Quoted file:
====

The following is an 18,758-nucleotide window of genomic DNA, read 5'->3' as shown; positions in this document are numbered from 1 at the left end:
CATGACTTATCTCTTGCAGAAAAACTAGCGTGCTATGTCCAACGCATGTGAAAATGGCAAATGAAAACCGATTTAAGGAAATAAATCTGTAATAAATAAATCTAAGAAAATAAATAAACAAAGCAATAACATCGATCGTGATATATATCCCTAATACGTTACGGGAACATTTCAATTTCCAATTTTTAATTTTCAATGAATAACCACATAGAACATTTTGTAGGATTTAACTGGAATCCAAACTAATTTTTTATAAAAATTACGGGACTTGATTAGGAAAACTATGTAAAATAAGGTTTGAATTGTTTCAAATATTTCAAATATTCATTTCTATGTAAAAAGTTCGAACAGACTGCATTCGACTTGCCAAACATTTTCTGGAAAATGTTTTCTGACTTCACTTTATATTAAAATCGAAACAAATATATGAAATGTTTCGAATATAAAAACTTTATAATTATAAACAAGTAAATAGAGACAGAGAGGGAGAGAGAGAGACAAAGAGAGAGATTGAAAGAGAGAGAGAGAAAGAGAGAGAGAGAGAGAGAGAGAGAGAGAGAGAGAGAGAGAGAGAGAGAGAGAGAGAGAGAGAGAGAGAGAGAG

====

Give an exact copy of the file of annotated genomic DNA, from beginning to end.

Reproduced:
The following is an 18,758-nucleotide window of genomic DNA, read 5'->3' as shown; positions in this document are numbered from 1 at the left end:
CATGACTTATCTCTTGCAGAAAAACTAGCGTGCTATGTCCAACGCATGTGAAAATGGCAAATGAAAACCGATTTAAGGAAATAAATCTGTAATAAATAAATCTAAGAAAATAAATAAACAAAGCAATAACATCGATCGTGATATATATCCCTAATACGTTACGGGAACATTTCAATTTCCAATTTTTAATTTTCAATGAATAACCACATAGAACATTTTGTAGGATTTAACTGGAATCCAAACTAATTTTTTATAAAAATTACGGGACTTGATTAGGAAAACTATGTAAAATAAGGTTTGAATTGTTTCAAATATTTCAAATATTCATTTCTATGTAAAAAGTTCGAACAGACTGCATTCGACTTGCCAAACATTTTCTGGAAAATGTTTTCTGACTTCACTTTATATTAAAATCGAAACAAATATATGAAATGTTTCGAATATAAAAACTTTATAATTATAAACAAGTAAATAGAGACAGAGAGGGAGAGAGAGAGACAAAGAGAGAGATTGAAAGAGAGAGAGAGAAAGAGAGAGAGAGAGAGAGAGAGAGAGAGAGAGAGAGAGAGAGAGAGAGAGAGAGAGAGAGAGAGAGAGAGAGAG